* Sometimes the most sustainable choice is to Buy Nothing. Yolo County boasts several Buy Nothing Facebook groups where people donate things they can no longer use. It’s a friendly way of sharing abundance instead of filling up the landfill. I’ve managed to give a couch and an abundance of food my cats couldn’t eat.

Food choices

* See what processed foods you can eliminate. The more processed a food, the harder it is on the environment in factory emissions, transport, and packaging. Most of us are not going to eliminate processed foods, but maybe we can make biscuits instead of buying a tube of them.

* Reduce the meat in your diet. Reduce it a lot. Not only is it healthier for you, it’s healthier for the planet. Try not to replace it with “meat-alternatives” which are (all together, now) processed foods. Beans and whole grains are fantastic protein sources just loaded with nutrition. Eggs and cheese are less sustainable, but good buying choices can make them viable sources of protein.

* Date your leftovers. We keep masking tape and a pen by the fridge. Leftover takeout or restaurant food should be eaten within two or three days. Foods you make at home are generally good for a week if you refrigerate them promptly.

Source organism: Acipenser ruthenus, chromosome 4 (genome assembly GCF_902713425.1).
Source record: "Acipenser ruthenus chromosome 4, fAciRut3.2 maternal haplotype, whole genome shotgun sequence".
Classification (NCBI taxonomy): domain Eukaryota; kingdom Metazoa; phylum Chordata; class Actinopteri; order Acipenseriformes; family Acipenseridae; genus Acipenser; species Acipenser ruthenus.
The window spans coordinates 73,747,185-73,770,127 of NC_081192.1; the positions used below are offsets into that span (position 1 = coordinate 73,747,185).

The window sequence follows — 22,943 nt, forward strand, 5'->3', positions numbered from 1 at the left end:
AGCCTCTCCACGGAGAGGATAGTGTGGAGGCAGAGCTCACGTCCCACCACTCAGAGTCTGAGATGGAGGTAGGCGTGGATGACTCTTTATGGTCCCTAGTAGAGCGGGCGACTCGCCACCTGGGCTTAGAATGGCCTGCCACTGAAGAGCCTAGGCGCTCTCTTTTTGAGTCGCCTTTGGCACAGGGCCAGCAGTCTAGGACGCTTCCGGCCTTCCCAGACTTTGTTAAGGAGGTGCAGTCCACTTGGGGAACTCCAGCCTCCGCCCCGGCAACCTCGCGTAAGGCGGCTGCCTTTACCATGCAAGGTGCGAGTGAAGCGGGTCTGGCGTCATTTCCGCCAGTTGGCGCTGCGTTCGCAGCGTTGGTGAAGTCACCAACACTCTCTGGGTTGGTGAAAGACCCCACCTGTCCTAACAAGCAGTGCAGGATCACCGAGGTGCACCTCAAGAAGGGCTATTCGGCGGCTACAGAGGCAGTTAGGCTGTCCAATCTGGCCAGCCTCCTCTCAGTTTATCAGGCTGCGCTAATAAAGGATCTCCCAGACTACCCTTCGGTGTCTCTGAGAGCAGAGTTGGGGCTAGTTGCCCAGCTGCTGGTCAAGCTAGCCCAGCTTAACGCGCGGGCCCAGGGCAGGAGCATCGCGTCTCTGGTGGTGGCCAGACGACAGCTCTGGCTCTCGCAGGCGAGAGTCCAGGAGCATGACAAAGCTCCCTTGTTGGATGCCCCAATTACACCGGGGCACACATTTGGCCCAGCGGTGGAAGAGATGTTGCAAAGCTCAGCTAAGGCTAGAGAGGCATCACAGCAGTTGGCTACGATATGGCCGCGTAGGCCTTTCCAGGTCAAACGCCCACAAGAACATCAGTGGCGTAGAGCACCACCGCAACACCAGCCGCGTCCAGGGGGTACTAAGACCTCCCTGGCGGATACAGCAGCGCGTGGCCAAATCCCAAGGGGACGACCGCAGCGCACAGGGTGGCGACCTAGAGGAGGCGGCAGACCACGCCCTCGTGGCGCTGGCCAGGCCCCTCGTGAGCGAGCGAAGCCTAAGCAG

* Learn to cook. Or at least develop a few recipes that use up leftovers. One of my friends uses leftover French fries as the potato element in breakfast tacos. Little bits of cheese can make a fantastic Macaroni and Cheese, and you can throw in leftover broccoli or cauliflower as well. A quiche or frittata uses up all sorts of odd bits of leftovers.

Use energy wisely

* Now that it’s almost cooked, remember to fill the oven whenever you use it. Why waste perfectly good heat when you can bake potatoes (twice-baked potatoes, gnocchi), roast vegetables (toss with dressing for a salad, stuff enchiladas), cook rice (fried rice, arancini), etc.?

* I work in a large building, and I’m always shocked when people run the water while they wash their hands. Develop the habit of turning off the water any time you’re not actually using it. It’s simple and increasingly critical. Advanced work: google Navy Shower

* Turn off the lights. Put on a sweater. Stop idling your car in line for coffee. Ride your bike. You got this!

— Email Julie at hrs visit her on Facebook at The New Home Ec.